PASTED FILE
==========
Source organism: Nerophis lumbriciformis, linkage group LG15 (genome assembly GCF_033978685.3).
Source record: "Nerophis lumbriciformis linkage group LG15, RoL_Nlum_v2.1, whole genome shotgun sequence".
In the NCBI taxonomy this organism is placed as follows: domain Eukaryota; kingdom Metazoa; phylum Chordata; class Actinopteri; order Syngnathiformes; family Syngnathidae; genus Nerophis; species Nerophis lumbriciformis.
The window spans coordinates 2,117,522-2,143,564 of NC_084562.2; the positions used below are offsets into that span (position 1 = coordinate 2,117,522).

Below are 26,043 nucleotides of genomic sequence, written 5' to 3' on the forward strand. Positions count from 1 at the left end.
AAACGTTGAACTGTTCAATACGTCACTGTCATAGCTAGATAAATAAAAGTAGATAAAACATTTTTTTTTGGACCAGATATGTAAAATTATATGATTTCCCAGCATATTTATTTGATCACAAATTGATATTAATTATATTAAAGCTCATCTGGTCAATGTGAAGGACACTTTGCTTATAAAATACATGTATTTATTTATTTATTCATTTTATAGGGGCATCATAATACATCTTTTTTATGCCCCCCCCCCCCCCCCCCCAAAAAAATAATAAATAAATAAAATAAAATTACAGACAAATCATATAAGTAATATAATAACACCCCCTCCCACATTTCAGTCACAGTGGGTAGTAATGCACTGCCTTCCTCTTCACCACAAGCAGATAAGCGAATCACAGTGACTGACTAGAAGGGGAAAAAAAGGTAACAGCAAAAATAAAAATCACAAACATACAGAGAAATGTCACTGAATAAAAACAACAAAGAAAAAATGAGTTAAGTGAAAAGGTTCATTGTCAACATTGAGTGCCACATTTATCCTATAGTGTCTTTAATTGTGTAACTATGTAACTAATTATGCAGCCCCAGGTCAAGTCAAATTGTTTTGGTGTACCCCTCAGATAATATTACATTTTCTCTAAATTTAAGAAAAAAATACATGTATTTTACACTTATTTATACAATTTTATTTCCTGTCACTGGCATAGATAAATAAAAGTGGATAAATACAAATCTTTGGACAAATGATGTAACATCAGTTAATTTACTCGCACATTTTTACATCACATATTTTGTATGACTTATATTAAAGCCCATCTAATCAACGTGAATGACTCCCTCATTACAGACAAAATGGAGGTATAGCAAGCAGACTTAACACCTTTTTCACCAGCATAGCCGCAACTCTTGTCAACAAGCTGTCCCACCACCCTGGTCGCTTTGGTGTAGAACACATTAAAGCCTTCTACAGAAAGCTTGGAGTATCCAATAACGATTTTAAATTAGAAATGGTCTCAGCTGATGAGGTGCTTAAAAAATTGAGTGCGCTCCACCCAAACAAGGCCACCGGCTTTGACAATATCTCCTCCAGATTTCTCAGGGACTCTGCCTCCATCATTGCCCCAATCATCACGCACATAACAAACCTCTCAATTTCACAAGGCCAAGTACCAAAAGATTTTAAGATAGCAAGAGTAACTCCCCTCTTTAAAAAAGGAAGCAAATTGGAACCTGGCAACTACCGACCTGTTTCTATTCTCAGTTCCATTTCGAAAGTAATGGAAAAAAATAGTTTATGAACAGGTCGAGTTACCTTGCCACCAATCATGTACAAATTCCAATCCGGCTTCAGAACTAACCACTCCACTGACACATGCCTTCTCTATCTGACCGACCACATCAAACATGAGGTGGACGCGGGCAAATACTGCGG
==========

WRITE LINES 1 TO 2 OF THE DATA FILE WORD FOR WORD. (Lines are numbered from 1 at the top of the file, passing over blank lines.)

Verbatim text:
Source organism: Nerophis lumbriciformis, linkage group LG15 (genome assembly GCF_033978685.3).
Source record: "Nerophis lumbriciformis linkage group LG15, RoL_Nlum_v2.1, whole genome shotgun sequence".